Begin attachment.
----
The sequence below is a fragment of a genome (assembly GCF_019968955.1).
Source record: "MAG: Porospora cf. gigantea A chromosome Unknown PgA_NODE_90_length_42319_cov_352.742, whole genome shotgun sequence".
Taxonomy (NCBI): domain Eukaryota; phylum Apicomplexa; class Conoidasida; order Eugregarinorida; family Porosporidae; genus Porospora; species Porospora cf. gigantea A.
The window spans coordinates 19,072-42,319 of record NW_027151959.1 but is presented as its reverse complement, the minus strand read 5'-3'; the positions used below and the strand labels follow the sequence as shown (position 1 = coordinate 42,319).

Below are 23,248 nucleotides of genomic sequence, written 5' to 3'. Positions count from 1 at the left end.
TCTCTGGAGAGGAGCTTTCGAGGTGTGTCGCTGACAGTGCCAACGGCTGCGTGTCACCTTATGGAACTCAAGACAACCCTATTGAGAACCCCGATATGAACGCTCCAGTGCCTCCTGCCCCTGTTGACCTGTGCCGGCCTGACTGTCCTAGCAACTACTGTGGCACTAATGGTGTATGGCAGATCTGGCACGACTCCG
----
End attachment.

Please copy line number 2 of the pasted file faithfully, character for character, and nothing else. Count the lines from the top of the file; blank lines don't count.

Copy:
Source record: "MAG: Porospora cf. gigantea A chromosome Unknown PgA_NODE_90_length_42319_cov_352.742, whole genome shotgun sequence".